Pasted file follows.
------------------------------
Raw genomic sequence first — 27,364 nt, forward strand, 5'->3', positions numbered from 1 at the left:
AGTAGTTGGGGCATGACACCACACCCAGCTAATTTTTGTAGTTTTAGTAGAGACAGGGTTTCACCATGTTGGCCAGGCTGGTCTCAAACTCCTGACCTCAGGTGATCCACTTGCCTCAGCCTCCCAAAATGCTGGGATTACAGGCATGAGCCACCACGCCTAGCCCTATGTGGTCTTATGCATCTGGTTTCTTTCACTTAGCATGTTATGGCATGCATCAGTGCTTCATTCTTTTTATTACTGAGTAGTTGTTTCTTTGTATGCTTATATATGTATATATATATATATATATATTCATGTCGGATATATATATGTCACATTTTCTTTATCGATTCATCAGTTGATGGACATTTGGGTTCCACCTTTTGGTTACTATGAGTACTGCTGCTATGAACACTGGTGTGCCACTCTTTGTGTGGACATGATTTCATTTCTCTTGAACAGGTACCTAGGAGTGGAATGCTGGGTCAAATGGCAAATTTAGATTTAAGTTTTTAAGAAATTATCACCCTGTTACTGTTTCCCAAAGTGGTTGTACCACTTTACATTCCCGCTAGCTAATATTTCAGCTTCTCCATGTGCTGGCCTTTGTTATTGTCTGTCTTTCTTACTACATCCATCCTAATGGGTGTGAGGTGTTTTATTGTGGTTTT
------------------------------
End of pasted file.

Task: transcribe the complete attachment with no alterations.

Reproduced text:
Raw genomic sequence first — 27,364 nt, forward strand, 5'->3', positions numbered from 1 at the left:
AGTAGTTGGGGCATGACACCACACCCAGCTAATTTTTGTAGTTTTAGTAGAGACAGGGTTTCACCATGTTGGCCAGGCTGGTCTCAAACTCCTGACCTCAGGTGATCCACTTGCCTCAGCCTCCCAAAATGCTGGGATTACAGGCATGAGCCACCACGCCTAGCCCTATGTGGTCTTATGCATCTGGTTTCTTTCACTTAGCATGTTATGGCATGCATCAGTGCTTCATTCTTTTTATTACTGAGTAGTTGTTTCTTTGTATGCTTATATATGTATATATATATATATATATATTCATGTCGGATATATATATGTCACATTTTCTTTATCGATTCATCAGTTGATGGACATTTGGGTTCCACCTTTTGGTTACTATGAGTACTGCTGCTATGAACACTGGTGTGCCACTCTTTGTGTGGACATGATTTCATTTCTCTTGAACAGGTACCTAGGAGTGGAATGCTGGGTCAAATGGCAAATTTAGATTTAAGTTTTTAAGAAATTATCACCCTGTTACTGTTTCCCAAAGTGGTTGTACCACTTTACATTCCCGCTAGCTAATATTTCAGCTTCTCCATGTGCTGGCCTTTGTTATTGTCTGTCTTTCTTACTACATCCATCCTAATGGGTGTGAGGTGTTTTATTGTGGTTTT